Wearing Earbuds on Dead Cellphone Still Considered Distracted Driving, BC Supreme Court Says

October 9, 2020 Updated: October 9, 2020

A driver charged with distracted driving—for wearing earbuds on a cellphone with a dead battery—has had his appeal dismissed by the B.C. Supreme Court on grounds that he was “holding” and “using” the device.

Supreme Court Justice Heather Holmes told Patrick Henry Grzelak on Oct. 6 that she found no error in the provincial court’s ruling that he was “holding the device in a position in which it may be used.”

Grzelak was pulled over by the police in Surrey, British Columbia, on Oct. 12, 2018, while driving home from work. Officers saw him wearing earbuds and so they ticketed him for using his cellphone while driving.

Grzelak had appealed the provincial court’s ruling. He told Justice Brent Adair that even though his earbuds were in his ears, his iPhone was in the centre cubbyhole in the dashboard, and the battery was dead.

His cellphone wasn’t illuminated, nor was there music or conversation coming through his earbuds, according to court documents.

Grzelak explained the reason his earbuds were in his ears and plugged into his iPhone was because he had been “using them during a long day of telephone conference calls, and he had developed a habit of leaving them in his ears for the drive home to help block out the drone of the highway.”

Adair, however, convicted Grzelak of using his phone while driving, saying in his ruling in April 2019 that the earbuds had “enlarged” the cellphone.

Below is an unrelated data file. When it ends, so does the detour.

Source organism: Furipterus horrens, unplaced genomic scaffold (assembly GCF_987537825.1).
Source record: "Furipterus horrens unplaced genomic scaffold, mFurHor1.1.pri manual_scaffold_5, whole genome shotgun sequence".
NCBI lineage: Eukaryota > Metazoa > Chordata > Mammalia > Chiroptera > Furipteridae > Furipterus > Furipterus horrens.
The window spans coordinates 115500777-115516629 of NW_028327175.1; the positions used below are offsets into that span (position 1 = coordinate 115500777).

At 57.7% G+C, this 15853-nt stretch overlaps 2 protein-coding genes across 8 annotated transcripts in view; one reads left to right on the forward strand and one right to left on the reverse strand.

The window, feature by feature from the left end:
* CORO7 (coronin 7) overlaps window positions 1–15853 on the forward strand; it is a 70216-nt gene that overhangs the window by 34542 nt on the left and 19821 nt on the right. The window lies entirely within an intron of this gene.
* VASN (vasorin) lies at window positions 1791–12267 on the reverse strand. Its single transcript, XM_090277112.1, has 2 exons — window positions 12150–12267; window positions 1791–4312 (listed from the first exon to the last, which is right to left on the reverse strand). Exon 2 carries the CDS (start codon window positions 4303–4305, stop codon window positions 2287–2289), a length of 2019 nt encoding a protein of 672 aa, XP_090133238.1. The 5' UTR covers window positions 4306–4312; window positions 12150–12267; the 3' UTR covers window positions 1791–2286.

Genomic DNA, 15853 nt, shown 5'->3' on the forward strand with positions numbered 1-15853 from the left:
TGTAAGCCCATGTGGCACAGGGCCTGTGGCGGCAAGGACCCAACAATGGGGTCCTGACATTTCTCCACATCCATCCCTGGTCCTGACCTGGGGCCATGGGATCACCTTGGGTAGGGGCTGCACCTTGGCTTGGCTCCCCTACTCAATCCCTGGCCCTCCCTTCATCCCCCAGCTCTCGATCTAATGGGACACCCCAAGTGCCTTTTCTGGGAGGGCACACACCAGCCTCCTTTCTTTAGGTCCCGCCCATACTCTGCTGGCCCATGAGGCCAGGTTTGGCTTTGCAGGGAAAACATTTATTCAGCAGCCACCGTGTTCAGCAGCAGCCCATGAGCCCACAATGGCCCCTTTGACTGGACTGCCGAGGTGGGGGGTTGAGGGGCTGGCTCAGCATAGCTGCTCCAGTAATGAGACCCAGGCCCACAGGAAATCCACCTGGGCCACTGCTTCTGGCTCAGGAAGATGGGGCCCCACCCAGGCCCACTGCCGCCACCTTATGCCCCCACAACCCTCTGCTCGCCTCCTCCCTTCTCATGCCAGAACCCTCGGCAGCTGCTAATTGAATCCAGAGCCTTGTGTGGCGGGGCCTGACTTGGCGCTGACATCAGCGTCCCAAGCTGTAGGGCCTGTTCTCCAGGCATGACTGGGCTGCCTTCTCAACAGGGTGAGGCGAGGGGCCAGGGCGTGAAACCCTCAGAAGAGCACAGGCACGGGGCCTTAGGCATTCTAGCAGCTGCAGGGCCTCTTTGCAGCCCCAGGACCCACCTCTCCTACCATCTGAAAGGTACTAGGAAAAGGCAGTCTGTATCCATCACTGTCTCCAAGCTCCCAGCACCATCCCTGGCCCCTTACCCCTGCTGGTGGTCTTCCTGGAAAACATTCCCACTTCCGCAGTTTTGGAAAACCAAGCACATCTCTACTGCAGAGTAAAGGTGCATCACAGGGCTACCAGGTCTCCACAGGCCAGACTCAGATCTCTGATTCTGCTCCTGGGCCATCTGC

“Since the earbuds were part of the electronic device and since the earbuds were in the defendants ears, it necessarily follows that the defendant was holding the device (or part of the device) in a position in which it could be used, i.e. his ears,” Adair wrote in his judgement.

Epoch Times Photo
A driver texts while at the wheel in Montreal on Jan. 25, 2017. (Paul Chiasson/The Canadian Press)

Holmes agreed with Adair, writing in her judgement, “‘Holding’ is not restricted to an action a person does with their hands,” but also includes “supporting a device with a part of the body.”

“I see no reason to conclude that a person with earbuds in their ears is not holding the earbuds with that part of their body,” she said.

Holmes reasoned that even if the iPhone’s battery was dead and could not be used at the time, “the position in which the device was held was suitable for the device’s use.”

The judge also made the point that even if Adair had erred in his judgement, Grzelak had still committed offence for wearing earbuds in both ears since the law stipulates that there can only be an earbud in one ear while driving.

In Ontario, distracted driving laws allow for wearing two earbuds with hands-free devices while driving. The same goes for Alberta, as long as the earpieces are used in a hands-free or voice-activated mode.

Quebec, similar to British Columbia, specifically mandates that drivers can only wear earpieces in one ear in order to hear the surrounding sounds.

In Saskatchewan, hands-free use of cellphones with earpieces is allowed for experienced drivers, but strictly prohibited for those in the Graduated Driver Licensing program.